ST. JOSEPH, Mo. – The Chiefs have 15 offensive linemen in training camp and aren’t likely to carry more than 10 on the active 53-man roster into the regular season
Competition outside of the established starters leading to final cuts will be tough, of course.
But offensive tackle Tavon Rooks looks forward to the task of battling for his spot.
“The biggest challenge is coming out every day, competing, staying focused,” Rooks said Sunday. “I’m trying not to get injured and doing your job and doing it to the best of your ability without making the same mistakes twice, and the mental mistakes because that can get you cut. You don’t want that.”
Rooks didn’t join the Chiefs until June 15, a day before the start of the mandatory minicamp, so he’s had to catch up familiarizing himself with the playbook.
The month off certainly helped the former Kansas State Wildcat in that endeavor.
“I think I’m in good shape with the playbook,” Rooks said. “Still lots to learn as far as picking up the blitz, how they want their sets and stuff like that, but the playbook is coming along great. I think it fits me well, so I’m just trying to do what I do best and just keep competing.”
The weeks leading to training camp also allowed Rooks an opportunity to spend quality time with his daughter, London, and girlfriend, Molly, and work with Don Abram at the All Levelz Training Center in Arizona.
The training paid off for the 6-foot-5 Rooks, who weighed 315 pounds when he signed in June.
The Chiefs, however, wanted him to lose weight before training camp.
“I got down to 303 pounds,” Rooks said. “I was at a good weight. They were excited about that; I was excited because I didn’t want to get fined. It was good. I came in ready to go, that’s what I was working on.”
The mental approach served Rooks well because he isn’t practicing at a position he’s accustomed to.
Rooks played right tackle in college, but the Chiefs need to identify a swing tackle and have worked Rooks at left tackle with the third-team offense through two days of training camp practices.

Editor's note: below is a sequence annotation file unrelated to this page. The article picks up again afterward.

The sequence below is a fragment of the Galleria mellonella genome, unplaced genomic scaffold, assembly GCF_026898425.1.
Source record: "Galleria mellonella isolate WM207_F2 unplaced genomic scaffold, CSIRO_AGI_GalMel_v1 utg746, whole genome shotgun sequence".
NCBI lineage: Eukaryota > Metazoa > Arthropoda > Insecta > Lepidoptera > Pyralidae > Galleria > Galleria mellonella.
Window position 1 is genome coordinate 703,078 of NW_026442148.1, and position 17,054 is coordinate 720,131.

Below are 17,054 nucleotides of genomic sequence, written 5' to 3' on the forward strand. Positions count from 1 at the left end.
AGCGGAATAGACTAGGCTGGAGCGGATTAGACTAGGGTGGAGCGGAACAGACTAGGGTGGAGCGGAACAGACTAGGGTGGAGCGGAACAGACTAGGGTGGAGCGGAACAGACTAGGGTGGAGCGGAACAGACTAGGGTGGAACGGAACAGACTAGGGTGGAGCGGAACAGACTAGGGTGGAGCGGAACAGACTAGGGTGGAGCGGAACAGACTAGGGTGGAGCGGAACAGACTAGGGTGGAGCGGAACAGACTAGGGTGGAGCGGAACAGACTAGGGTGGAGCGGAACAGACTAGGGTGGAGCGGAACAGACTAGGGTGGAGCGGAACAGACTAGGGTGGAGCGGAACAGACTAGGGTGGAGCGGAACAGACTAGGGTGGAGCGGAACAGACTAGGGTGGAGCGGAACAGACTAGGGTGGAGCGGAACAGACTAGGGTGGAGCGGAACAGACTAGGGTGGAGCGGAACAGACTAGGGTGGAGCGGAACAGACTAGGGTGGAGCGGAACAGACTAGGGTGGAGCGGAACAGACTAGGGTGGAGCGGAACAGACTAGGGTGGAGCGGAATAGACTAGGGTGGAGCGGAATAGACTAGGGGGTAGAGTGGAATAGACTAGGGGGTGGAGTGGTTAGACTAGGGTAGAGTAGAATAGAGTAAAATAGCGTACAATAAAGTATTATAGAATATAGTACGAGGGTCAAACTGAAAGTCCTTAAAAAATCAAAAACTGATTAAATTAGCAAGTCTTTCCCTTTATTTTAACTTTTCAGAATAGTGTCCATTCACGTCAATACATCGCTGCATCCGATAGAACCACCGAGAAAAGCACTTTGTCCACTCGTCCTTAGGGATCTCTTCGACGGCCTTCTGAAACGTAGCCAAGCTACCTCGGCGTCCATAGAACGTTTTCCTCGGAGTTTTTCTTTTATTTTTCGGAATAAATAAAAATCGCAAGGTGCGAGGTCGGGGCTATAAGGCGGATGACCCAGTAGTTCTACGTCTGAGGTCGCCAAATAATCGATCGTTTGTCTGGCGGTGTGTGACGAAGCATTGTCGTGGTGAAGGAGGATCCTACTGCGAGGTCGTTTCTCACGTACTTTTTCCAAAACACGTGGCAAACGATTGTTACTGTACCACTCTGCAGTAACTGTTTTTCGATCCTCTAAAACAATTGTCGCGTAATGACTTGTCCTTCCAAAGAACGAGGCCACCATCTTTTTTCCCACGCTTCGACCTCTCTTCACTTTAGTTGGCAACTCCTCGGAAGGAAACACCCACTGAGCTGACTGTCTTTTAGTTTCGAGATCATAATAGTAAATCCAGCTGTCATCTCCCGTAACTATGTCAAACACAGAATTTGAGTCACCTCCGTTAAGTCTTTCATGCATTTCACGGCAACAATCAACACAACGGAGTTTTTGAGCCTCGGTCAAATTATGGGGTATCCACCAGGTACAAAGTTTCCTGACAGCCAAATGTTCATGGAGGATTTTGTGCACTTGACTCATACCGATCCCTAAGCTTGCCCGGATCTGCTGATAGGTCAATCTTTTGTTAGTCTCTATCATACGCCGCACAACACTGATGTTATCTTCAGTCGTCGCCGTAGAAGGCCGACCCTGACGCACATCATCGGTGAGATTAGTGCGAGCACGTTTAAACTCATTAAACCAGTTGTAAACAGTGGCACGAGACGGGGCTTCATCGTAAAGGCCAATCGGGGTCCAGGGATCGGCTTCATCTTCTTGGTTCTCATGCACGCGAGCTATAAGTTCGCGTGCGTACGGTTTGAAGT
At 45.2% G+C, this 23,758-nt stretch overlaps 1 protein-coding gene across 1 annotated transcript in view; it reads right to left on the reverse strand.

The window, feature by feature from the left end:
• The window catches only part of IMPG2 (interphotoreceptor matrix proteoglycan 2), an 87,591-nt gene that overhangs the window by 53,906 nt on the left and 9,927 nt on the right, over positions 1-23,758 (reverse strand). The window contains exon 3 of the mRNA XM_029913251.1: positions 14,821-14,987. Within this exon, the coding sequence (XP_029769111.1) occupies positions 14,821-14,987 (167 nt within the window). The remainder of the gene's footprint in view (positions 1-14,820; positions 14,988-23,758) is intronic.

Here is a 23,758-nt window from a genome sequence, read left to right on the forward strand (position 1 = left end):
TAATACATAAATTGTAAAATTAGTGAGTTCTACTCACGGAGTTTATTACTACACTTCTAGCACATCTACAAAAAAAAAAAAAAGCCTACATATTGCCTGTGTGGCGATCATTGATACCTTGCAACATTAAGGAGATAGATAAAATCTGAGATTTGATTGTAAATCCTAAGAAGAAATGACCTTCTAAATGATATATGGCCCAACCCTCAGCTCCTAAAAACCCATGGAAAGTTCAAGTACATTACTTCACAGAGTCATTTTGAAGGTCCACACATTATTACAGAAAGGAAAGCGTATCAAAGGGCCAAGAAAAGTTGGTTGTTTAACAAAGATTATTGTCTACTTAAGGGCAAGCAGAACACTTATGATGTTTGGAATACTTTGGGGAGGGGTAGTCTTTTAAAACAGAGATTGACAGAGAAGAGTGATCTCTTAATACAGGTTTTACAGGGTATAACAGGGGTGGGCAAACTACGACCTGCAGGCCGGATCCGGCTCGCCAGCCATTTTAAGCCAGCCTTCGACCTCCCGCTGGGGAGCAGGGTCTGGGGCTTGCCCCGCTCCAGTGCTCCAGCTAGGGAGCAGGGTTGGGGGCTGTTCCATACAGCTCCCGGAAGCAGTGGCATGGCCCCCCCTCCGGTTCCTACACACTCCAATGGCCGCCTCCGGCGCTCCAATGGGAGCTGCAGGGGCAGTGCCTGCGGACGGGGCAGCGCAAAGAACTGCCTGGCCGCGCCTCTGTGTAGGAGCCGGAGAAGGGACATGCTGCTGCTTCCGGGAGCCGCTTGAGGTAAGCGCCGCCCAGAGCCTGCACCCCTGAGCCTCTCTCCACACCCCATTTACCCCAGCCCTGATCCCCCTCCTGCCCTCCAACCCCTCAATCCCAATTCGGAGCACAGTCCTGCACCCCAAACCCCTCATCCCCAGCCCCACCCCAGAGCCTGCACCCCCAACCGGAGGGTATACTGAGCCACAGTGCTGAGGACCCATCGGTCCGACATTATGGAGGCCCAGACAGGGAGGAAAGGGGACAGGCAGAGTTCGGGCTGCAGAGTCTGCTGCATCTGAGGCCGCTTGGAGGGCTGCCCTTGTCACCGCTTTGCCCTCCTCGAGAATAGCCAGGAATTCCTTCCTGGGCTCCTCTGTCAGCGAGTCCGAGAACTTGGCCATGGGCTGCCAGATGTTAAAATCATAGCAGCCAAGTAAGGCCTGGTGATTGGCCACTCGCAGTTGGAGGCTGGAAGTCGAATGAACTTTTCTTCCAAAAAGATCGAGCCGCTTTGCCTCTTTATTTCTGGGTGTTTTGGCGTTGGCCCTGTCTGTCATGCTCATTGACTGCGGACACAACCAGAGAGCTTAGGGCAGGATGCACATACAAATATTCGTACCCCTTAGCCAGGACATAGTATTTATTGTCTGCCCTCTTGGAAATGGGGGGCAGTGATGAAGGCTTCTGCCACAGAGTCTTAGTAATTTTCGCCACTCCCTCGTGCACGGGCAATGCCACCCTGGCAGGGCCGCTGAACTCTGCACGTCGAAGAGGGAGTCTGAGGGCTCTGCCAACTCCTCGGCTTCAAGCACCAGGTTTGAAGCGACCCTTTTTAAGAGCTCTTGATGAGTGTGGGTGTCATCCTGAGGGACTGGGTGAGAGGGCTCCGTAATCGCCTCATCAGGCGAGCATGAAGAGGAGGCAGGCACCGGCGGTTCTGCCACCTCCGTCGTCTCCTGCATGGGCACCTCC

“I just don’t care as long as I make the squad,” Rooks said of playing the left side of the offensive line. “In this league, you got to play both. When I was at K-State throughout my whole college career, I played right tackle. It’s fun learning left, trying to get used to it, but it’s fun. I’m enjoying it.”
Rooks is new to the team and the offensive scheme, but he has apparently done enough to catch the eye of the coaching staff.
“He’s come in here and he’s done a nice job,” offensive coordinator Doug Pederson said. “He’s put himself in a good position to compete with the other guys at that position. It’s just a matter of studying and staying up on the information. He obviously has the size, strength and ability to play at this level. We’re just looking forward to when the pads get on to see what he has when the bullets are kind of flying for real.”
The pads are scheduled to come on Monday, where contact is allowed.
Rooks also will have the benefit of facing off against edge rushers like outside linebackers Tamba Hali, Justin Houston and Dee Ford, among others.
While Rooks is competing against fellow offensive linemen, he looks forward to practicing against some of the NFL’s premier pass rushers in an effort to hone his skills at the tackle position.
“They’re going to get me right,” Rooks said. “It’s not my first rodeo going against good pass rushers. I’ve been doing that all my life, but I’m happy to be playing against elite level because I know they’re going to get me work. That’s what I want and I want to get better. You got to beat the best to get better, so that’s what I’m hoping for.”